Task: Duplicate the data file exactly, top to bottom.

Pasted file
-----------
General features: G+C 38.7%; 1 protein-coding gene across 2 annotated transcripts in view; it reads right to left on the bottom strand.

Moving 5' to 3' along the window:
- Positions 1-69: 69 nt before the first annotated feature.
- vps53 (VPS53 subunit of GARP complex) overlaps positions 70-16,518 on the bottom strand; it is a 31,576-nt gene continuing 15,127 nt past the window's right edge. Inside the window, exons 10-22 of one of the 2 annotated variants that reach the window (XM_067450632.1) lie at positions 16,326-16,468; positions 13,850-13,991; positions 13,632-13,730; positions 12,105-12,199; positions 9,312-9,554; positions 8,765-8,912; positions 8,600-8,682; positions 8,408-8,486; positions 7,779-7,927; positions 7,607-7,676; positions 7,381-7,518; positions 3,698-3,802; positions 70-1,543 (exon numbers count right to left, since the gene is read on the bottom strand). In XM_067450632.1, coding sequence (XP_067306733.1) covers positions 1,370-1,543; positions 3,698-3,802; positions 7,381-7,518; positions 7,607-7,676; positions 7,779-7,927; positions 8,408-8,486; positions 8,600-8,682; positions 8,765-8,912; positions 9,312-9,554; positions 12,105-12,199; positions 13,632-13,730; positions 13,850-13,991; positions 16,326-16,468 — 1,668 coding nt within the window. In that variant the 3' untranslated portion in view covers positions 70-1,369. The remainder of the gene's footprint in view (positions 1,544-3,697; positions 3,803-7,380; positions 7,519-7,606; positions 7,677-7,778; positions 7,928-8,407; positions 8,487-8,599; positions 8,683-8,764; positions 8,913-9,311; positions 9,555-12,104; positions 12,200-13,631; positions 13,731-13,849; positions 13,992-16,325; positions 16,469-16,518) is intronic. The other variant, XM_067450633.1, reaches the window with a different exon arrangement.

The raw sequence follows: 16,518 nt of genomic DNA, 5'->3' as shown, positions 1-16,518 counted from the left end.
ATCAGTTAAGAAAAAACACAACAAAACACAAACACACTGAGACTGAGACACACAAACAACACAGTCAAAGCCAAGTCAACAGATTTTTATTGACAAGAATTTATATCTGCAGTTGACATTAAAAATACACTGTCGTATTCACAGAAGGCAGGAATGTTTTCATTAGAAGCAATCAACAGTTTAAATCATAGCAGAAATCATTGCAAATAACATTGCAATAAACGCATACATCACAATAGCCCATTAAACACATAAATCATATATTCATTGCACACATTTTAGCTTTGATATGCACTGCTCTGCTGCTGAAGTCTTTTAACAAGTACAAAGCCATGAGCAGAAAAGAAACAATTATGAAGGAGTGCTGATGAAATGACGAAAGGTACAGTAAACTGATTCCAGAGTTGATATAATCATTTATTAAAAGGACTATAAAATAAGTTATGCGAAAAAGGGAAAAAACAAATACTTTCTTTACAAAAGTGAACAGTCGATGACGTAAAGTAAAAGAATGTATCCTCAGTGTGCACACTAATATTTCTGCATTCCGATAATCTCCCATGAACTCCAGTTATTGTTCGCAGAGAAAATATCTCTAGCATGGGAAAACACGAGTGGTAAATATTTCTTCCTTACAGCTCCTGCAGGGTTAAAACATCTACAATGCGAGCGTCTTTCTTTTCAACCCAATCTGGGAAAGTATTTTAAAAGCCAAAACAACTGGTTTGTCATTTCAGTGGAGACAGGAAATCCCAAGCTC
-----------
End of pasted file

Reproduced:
General features: G+C 38.7%; 1 protein-coding gene across 2 annotated transcripts in view; it reads right to left on the bottom strand.

Moving 5' to 3' along the window:
- Positions 1-69: 69 nt before the first annotated feature.
- vps53 (VPS53 subunit of GARP complex) overlaps positions 70-16,518 on the bottom strand; it is a 31,576-nt gene continuing 15,127 nt past the window's right edge. Inside the window, exons 10-22 of one of the 2 annotated variants that reach the window (XM_067450632.1) lie at positions 16,326-16,468; positions 13,850-13,991; positions 13,632-13,730; positions 12,105-12,199; positions 9,312-9,554; positions 8,765-8,912; positions 8,600-8,682; positions 8,408-8,486; positions 7,779-7,927; positions 7,607-7,676; positions 7,381-7,518; positions 3,698-3,802; positions 70-1,543 (exon numbers count right to left, since the gene is read on the bottom strand). In XM_067450632.1, coding sequence (XP_067306733.1) covers positions 1,370-1,543; positions 3,698-3,802; positions 7,381-7,518; positions 7,607-7,676; positions 7,779-7,927; positions 8,408-8,486; positions 8,600-8,682; positions 8,765-8,912; positions 9,312-9,554; positions 12,105-12,199; positions 13,632-13,730; positions 13,850-13,991; positions 16,326-16,468 — 1,668 coding nt within the window. In that variant the 3' untranslated portion in view covers positions 70-1,369. The remainder of the gene's footprint in view (positions 1,544-3,697; positions 3,803-7,380; positions 7,519-7,606; positions 7,677-7,778; positions 7,928-8,407; positions 8,487-8,599; positions 8,683-8,764; positions 8,913-9,311; positions 9,555-12,104; positions 12,200-13,631; positions 13,731-13,849; positions 13,992-16,325; positions 16,469-16,518) is intronic. The other variant, XM_067450633.1, reaches the window with a different exon arrangement.

The raw sequence follows: 16,518 nt of genomic DNA, 5'->3' as shown, positions 1-16,518 counted from the left end.
ATCAGTTAAGAAAAAACACAACAAAACACAAACACACTGAGACTGAGACACACAAACAACACAGTCAAAGCCAAGTCAACAGATTTTTATTGACAAGAATTTATATCTGCAGTTGACATTAAAAATACACTGTCGTATTCACAGAAGGCAGGAATGTTTTCATTAGAAGCAATCAACAGTTTAAATCATAGCAGAAATCATTGCAAATAACATTGCAATAAACGCATACATCACAATAGCCCATTAAACACATAAATCATATATTCATTGCACACATTTTAGCTTTGATATGCACTGCTCTGCTGCTGAAGTCTTTTAACAAGTACAAAGCCATGAGCAGAAAAGAAACAATTATGAAGGAGTGCTGATGAAATGACGAAAGGTACAGTAAACTGATTCCAGAGTTGATATAATCATTTATTAAAAGGACTATAAAATAAGTTATGCGAAAAAGGGAAAAAACAAATACTTTCTTTACAAAAGTGAACAGTCGATGACGTAAAGTAAAAGAATGTATCCTCAGTGTGCACACTAATATTTCTGCATTCCGATAATCTCCCATGAACTCCAGTTATTGTTCGCAGAGAAAATATCTCTAGCATGGGAAAACACGAGTGGTAAATATTTCTTCCTTACAGCTCCTGCAGGGTTAAAACATCTACAATGCGAGCGTCTTTCTTTTCAACCCAATCTGGGAAAGTATTTTAAAAGCCAAAACAACTGGTTTGTCATTTCAGTGGAGACAGGAAATCCCAAGCTC